Photo Prompt

Each month, we post a photograph as a writing prompt. Post your 100-word story in the comments section, and we’ll choose one to feature in our next issue. To see examples, read photo stories we’ve published in the past.

In the spirit of fun and fairness, please follow these guidelines:
• Post only one story per photo prompt.
• Be mindful of others’ feelings when commenting (keep it positive rather than giving feedback).
• Remember this is a shared safe space for all lovers of 100-word stories.

Photo on a subway full of businesspeople in Japan.Art Credit: tokyoform


44 Responses to “Photo Prompt”

  1. Carlton Clayton says:

    I like a subway car. It’s full of strangers. It’s where I go to be one of them. It’s where I go to be anyone or anything I want to be. Or be nothing or no one at all. They ignore you on the train. They see you but don’t see you. They step over you or around you even though you’re a ghost. They frown and shriek and roll their eyes surreptitiously, but they have a story to tell at the coffee counter at work or around the dinner table at home. I am a caricature of them all.

  2. The man with the book is riding. Always the same book and never a page further. It’s some pretentious behemoth of a thing I would have been drawn to in college. He periodically peers up from the pages in hopes of catching someone’s gaze. He wants to be noticed; I get it. The train halts at his stop, but he doesn’t exit the car. That’s new. He rides the train to its final destination, as do I. Anything to witness the unexpected. As the train switches tracks, I ask, “Whatcha reading?” The man begins to sob, and I follow suit.

  3. Geoffrey Morgan says:

    May 2022

    It was lifetimes ago. Seventy years since families climbed out of shelters, stumbling dazed among rubble streets. Our cities burned desert. Our charred hope dug from the broken, rebuilt brick by blood-poisoned brick. Occupied, defeated, the weary, wary, wanted war no more.

    We doze on pristine subways, read the news, stone-faced staring into a hazy and jagged future that cannot be held at bay by dubbed Walt Disney cartoon mice. The big promise – it will never happen again – now booms in threatening foreign voices. Our bones carry too much not to remember, not to whisper, to tremble, ready.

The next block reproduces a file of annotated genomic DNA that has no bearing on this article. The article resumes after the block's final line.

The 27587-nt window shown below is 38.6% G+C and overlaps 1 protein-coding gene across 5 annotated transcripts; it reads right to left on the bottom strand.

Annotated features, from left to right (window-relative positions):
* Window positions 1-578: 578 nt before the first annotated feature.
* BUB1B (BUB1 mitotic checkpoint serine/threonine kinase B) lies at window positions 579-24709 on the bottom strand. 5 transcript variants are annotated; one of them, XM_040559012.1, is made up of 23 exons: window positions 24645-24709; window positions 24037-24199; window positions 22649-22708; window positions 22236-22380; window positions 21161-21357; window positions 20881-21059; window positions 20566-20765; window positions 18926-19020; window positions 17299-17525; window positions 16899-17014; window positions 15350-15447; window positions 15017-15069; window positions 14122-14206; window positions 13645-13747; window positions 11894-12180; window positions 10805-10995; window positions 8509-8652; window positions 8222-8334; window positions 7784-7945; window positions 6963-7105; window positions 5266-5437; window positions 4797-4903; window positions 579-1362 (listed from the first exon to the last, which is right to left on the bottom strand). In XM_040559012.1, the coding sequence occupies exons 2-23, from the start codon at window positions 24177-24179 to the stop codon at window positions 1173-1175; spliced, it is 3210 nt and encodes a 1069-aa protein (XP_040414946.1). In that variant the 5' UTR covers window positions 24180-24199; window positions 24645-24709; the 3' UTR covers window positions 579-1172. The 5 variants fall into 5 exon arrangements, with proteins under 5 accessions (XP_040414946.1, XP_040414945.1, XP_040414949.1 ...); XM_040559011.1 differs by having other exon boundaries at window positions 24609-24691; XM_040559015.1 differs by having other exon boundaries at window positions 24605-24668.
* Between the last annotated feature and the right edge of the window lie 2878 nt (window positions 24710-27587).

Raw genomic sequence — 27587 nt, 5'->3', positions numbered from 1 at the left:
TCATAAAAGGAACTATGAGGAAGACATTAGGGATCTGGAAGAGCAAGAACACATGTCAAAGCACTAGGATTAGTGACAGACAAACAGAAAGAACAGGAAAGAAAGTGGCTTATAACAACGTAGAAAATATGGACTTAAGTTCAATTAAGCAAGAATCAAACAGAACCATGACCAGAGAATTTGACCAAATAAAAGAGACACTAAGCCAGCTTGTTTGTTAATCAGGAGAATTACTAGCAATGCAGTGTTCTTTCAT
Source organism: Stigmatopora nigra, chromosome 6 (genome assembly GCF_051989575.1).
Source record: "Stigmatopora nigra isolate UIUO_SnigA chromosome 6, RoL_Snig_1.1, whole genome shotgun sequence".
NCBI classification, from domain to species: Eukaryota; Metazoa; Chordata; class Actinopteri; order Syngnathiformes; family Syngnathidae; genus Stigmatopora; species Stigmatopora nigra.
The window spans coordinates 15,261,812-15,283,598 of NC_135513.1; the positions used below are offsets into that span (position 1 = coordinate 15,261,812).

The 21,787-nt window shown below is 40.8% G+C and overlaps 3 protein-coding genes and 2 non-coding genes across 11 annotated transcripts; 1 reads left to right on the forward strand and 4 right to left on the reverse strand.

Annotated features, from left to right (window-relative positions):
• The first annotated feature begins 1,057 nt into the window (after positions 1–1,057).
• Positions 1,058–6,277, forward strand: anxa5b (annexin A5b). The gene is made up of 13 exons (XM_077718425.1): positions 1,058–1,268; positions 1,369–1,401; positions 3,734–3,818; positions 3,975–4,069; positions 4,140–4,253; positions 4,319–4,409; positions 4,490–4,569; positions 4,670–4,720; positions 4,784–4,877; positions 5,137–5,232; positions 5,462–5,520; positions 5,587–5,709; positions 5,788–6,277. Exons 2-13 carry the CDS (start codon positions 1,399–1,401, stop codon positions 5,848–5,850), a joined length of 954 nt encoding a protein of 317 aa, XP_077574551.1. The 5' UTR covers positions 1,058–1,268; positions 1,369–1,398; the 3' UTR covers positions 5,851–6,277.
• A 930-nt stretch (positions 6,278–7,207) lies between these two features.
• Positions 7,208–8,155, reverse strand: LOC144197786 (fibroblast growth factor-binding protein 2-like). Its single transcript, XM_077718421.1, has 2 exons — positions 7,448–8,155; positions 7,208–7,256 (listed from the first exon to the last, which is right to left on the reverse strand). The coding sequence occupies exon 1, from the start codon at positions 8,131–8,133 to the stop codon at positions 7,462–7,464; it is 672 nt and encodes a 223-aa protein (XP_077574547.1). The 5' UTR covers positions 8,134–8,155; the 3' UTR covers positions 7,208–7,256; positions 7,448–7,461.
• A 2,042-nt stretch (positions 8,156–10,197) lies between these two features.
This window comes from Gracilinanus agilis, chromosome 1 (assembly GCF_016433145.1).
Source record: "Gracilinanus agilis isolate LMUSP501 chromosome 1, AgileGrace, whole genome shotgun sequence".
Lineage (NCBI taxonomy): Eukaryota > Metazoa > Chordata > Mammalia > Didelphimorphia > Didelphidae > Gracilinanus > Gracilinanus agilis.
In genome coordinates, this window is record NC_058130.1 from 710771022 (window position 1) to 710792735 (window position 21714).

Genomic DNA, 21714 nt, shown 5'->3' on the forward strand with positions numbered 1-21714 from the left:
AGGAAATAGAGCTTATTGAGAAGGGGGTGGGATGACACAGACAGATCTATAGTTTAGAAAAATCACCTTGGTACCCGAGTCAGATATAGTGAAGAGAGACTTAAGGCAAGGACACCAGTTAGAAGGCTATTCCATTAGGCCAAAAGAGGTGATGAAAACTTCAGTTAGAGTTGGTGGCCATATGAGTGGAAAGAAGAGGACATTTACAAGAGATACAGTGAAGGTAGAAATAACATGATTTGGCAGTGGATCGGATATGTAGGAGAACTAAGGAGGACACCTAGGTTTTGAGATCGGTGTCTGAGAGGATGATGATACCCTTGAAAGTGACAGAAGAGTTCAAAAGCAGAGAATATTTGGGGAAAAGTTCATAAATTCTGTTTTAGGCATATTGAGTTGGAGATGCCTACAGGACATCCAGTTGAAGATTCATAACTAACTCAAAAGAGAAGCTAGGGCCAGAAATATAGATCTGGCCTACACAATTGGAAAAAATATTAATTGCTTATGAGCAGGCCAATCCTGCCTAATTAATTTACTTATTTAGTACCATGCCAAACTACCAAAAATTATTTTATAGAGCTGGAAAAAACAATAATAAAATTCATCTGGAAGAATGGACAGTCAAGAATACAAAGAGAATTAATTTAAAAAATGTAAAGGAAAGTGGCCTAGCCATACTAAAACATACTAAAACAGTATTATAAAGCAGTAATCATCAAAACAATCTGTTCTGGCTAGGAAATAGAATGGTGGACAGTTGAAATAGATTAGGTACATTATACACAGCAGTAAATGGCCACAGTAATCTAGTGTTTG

4. G. Mahoney says:

    My alarm shrieks, breaking the silence of sleep. The harbinger of another day. “This day is going to be a good one,” I declare to myself.

    I hastily gather myself and flee the comforts of home to the discomforts of commuting by train.

    My day consists of licking boots, kissing ass and swallowing pride, followed by another cramped train car back home. Completing another day of monotony.

    My alarm shrieks, breaking the silence of sleep. The harbinger of another day. “This day is going to be a good one,” I declare to myself.

    This is the true definition of insanity.

  5. Tiny Tim in Tokyo says:

    When You Wish Upon A Star

    Arms folded, Kenji stood with his back turned to the Disney Sea sign. He’d made plans for the first date there. Sea all day, then a lap of Tokyo in his GTR in the twilight. The chicks always dig Tokyo Tower and Rainbow Bridge. It beat these gloomy trains.

    But she backed out. Something about a relative in town from Miyagi. Then the next time her parents’ poodle got food poisoning. Then tonight, alone in the office, she said she was seeing someone else. Well, that was news. Kenji pondered. Fate wasn’t being kind. And his requests weren’t too extreme.

  6. Pamela White says:


    I stand alone, beyond what you can see, beyond the train, the loop of ceaseless movement of darkly suited still figures, from small apartments, to sky scrapers, then after work Karaoke, and back to sleep before repeating. They sit in practiced silence, heads bowed over newspaper, bodies pulled in small, eyes not searching others, respectful. I stand alone. Foreign. My Big Easy voice silenced. But I DO intrude. In a flash Big Daddy has defiled privacy, creating the very image that reaches you. You, who may zoom in at will, knowing that your privacy is not penetrated.

  7. Andrew John Banks says:

    People look away when others are fighting in public, which is exactly when the five of us started at each other. If anything, they did their best to pretend we didn’t exist. Charlie took to his book; Fred moved across from him looking away from me, beside himself. I guess he was wondering the same thing I was; Jonathan and Michael had my back, staying with me. But I couldn’t look at any of them. I was left standing in the middle of the subway, ignored, and confused by how we all grew so far apart. Five friends, now three.

  8. Elan says:


    The interior gleamed like the nightlife of the unforgiving city that peered into you with its penetrating lights that never turned off, even shining the face off your buried hopes soured long ago as the linoleum floor, the suggestively damaged hue of rotten optimisms, too spoiled to restore.

    I stuffed my hand into my pocket, feeling the sharp edges of her apartment keys like our bitter affair. (Sakura wouldn’t be waiting up for him. Even Souta-san would learn in time of the wanes men fight desperately against). ‘The train is only my executioner’, I stiffened my posture, ‘and my deliverer.’

  9. Elizabeth Stone says:

    Newspaper Glances

    Train windows bend time; music, faintly, from headphones in front of me. Strangers’ eyes floating above ink, newspaper glances from wandering gazes; wondering gazers.